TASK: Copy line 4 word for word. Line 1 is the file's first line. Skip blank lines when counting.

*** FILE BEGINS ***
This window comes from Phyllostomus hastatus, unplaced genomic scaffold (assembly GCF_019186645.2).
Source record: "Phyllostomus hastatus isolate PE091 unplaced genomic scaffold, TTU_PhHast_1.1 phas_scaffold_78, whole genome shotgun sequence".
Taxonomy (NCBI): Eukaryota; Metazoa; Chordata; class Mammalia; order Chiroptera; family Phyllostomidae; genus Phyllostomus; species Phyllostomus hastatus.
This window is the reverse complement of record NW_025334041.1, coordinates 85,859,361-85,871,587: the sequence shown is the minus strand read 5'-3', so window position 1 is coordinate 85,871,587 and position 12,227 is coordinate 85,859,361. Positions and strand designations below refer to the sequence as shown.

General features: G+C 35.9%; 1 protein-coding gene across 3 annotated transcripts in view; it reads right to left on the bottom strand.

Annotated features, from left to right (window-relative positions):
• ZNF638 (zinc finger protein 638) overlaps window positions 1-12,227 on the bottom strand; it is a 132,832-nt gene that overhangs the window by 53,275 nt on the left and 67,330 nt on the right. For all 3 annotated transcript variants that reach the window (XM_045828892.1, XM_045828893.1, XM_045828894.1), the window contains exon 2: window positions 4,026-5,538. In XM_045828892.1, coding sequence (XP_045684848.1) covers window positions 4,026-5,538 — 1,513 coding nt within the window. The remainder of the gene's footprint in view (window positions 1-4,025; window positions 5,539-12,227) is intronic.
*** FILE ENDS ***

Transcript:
This window is the reverse complement of record NW_025334041.1, coordinates 85,859,361-85,871,587: the sequence shown is the minus strand read 5'-3', so window position 1 is coordinate 85,871,587 and position 12,227 is coordinate 85,859,361. Positions and strand designations below refer to the sequence as shown.